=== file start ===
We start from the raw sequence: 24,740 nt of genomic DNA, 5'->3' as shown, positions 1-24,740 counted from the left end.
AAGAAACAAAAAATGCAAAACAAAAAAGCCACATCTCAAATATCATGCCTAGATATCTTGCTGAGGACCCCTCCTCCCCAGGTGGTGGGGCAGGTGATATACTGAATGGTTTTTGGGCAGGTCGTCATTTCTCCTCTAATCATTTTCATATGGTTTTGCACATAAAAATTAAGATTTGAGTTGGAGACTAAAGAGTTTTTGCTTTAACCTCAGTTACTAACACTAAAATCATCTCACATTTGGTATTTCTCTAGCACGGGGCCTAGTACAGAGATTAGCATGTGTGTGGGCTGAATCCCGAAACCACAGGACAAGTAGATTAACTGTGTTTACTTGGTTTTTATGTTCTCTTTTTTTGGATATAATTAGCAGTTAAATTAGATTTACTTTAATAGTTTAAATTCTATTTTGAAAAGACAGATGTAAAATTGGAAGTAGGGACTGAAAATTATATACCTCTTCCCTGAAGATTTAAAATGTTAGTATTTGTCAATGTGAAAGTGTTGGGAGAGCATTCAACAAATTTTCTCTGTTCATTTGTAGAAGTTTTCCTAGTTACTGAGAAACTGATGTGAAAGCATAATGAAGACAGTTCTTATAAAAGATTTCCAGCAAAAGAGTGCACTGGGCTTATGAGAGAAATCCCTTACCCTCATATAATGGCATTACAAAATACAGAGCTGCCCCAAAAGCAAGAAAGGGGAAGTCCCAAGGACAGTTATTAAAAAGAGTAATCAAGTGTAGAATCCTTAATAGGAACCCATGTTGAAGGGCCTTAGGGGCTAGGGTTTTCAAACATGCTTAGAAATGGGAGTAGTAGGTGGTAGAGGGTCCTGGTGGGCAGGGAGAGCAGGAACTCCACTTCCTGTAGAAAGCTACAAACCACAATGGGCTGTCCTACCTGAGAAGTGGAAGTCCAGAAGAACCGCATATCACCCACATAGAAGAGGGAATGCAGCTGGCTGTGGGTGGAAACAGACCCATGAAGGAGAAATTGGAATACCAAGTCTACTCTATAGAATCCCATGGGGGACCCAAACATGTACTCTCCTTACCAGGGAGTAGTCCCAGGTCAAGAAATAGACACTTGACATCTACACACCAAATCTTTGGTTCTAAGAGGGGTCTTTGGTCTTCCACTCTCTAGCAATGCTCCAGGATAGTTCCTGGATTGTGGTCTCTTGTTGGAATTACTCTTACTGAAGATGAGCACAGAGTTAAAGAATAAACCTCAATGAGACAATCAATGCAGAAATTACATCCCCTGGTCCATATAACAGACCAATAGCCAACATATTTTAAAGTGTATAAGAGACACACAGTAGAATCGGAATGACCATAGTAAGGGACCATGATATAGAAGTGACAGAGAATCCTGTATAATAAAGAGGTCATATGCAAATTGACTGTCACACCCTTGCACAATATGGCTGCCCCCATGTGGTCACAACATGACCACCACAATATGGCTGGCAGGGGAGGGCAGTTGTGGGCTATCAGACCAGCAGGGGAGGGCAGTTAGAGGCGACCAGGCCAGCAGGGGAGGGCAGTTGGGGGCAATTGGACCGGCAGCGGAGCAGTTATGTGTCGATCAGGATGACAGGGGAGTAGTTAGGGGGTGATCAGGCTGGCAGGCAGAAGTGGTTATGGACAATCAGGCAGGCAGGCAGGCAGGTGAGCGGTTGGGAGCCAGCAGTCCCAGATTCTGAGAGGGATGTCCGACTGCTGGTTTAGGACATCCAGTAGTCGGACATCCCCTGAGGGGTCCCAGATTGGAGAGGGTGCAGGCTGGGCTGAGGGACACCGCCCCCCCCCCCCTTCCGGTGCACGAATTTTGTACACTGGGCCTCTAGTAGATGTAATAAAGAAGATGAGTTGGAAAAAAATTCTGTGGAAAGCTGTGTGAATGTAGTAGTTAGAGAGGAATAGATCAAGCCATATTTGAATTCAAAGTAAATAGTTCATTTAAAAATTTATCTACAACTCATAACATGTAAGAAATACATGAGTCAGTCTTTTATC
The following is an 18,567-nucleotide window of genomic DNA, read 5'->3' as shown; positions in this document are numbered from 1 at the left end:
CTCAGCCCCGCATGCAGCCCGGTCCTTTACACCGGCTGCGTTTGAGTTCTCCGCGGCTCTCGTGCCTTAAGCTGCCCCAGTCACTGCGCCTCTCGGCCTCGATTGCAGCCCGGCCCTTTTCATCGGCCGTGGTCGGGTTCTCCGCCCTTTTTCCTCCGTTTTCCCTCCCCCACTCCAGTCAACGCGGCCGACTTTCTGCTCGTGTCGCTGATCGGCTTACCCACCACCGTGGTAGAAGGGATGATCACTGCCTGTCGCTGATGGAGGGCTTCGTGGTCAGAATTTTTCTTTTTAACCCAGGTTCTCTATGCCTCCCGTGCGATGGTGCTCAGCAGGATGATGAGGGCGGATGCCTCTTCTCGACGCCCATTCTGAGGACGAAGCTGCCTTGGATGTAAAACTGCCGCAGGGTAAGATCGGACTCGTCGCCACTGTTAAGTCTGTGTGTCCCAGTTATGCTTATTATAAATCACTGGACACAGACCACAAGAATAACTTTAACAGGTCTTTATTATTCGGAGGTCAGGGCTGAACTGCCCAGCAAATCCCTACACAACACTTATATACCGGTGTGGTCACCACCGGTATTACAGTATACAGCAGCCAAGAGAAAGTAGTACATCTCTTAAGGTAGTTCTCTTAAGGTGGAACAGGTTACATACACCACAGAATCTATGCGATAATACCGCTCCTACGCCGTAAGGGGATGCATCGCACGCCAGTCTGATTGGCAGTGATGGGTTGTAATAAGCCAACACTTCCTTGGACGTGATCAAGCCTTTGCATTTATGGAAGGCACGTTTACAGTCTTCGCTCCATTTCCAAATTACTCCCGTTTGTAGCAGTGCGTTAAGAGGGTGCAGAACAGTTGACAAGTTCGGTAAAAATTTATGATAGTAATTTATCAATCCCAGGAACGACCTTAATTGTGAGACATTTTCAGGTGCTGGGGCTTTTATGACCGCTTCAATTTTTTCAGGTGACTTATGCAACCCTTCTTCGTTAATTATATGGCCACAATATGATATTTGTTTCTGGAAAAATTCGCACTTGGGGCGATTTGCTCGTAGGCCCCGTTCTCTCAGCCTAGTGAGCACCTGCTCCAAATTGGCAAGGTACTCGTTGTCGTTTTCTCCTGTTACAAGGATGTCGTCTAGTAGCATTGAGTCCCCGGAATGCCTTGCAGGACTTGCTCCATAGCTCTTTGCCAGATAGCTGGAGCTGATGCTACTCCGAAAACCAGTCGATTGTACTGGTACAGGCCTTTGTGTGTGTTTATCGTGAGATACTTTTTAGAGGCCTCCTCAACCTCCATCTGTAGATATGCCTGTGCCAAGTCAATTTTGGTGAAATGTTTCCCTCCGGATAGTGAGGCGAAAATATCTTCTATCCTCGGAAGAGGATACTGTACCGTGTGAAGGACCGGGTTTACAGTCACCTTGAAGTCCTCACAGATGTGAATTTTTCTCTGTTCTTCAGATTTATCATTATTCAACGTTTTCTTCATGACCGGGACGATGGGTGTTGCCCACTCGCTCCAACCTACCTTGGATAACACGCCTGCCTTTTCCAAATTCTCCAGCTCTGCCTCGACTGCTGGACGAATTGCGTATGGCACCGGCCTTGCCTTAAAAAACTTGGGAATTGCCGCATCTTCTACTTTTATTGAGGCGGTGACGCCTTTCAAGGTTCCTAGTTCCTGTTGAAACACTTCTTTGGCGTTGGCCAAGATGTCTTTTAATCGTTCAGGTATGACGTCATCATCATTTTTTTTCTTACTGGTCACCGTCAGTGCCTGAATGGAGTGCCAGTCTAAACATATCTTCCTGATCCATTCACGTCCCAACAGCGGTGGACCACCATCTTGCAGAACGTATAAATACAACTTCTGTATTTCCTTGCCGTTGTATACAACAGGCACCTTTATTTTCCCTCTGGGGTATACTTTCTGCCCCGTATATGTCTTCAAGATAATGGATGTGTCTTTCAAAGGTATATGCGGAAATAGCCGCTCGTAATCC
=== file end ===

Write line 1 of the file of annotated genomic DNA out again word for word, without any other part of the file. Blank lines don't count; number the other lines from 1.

We start from the raw sequence: 24,740 nt of genomic DNA, 5'->3' as shown, positions 1-24,740 counted from the left end.